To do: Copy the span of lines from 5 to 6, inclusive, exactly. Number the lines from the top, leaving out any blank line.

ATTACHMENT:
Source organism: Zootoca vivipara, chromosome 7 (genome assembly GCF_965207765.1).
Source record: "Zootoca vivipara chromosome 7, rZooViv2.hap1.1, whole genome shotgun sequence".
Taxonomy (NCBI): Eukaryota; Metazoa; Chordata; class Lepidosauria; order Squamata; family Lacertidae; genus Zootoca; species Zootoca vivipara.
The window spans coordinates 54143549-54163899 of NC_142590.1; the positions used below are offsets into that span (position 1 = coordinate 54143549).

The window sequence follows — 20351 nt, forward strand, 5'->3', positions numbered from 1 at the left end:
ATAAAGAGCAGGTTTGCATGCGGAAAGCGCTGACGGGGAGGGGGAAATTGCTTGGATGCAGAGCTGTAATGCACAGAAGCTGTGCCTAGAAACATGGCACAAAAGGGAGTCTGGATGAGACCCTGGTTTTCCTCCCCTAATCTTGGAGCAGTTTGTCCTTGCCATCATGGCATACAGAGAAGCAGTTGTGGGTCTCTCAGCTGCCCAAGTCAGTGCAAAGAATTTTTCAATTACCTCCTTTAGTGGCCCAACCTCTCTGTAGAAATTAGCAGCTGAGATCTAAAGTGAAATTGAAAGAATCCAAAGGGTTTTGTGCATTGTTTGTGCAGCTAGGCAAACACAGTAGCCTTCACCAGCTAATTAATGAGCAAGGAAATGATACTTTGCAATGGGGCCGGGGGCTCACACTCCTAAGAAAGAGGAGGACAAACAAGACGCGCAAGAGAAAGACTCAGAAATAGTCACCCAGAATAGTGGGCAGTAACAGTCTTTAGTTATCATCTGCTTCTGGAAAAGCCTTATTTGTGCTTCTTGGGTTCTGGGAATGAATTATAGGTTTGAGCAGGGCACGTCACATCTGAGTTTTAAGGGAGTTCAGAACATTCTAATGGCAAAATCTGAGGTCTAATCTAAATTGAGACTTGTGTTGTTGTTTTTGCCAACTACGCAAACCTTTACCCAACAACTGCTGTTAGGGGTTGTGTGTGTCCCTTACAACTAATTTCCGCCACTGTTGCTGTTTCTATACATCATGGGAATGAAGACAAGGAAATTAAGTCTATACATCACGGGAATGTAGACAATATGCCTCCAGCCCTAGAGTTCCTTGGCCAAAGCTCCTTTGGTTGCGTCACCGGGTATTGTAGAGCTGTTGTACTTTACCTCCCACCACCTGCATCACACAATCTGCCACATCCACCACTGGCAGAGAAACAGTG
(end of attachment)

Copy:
The window sequence follows — 20351 nt, forward strand, 5'->3', positions numbered from 1 at the left end:
ATAAAGAGCAGGTTTGCATGCGGAAAGCGCTGACGGGGAGGGGGAAATTGCTTGGATGCAGAGCTGTAATGCACAGAAGCTGTGCCTAGAAACATGGCACAAAAGGGAGTCTGGATGAGACCCTGGTTTTCCTCCCCTAATCTTGGAGCAGTTTGTCCTTGCCATCATGGCATACAGAGAAGCAGTTGTGGGTCTCTCAGCTGCCCAAGTCAGTGCAAAGAATTTTTCAATTACCTCCTTTAGTGGCCCAACCTCTCTGTAGAAATTAGCAGCTGAGATCTAAAGTGAAATTGAAAGAATCCAAAGGGTTTTGTGCATTGTTTGTGCAGCTAGGCAAACACAGTAGCCTTCACCAGCTAATTAATGAGCAAGGAAATGATACTTTGCAATGGGGCCGGGGGCTCACACTCCTAAGAAAGAGGAGGACAAACAAGACGCGCAAGAGAAAGACTCAGAAATAGTCACCCAGAATAGTGGGCAGTAACAGTCTTTAGTTATCATCTGCTTCTGGAAAAGCCTTATTTGTGCTTCTTGGGTTCTGGGAATGAATTATAGGTTTGAGCAGGGCACGTCACATCTGAGTTTTAAGGGAGTTCAGAACATTCTAATGGCAAAATCTGAGGTCTAATCTAAATTGAGACTTGTGTTGTTGTTTTTGCCAACTACGCAAACCTTTACCCAACAACTGCTGTTAGGGGTTGTGTGTGTCCCTTACAACTAATTTCCGCCACTGTTGCTGTTTCTATACATCATGGGAATGAAGACAAGGAAATTAAGTCTATACATCACGGGAATGTAGACAATATGCCTCCAGCCCTAGAGTTCCTTGGCCAAAGCTCCTTTGGTTGCGTCACCGGGTATTGTAGAGCTGTTGTACTTTACCTCCCACCACCTGCATCACACAATCTGCCACATCCACCACTGGCAGAGAAACAGTG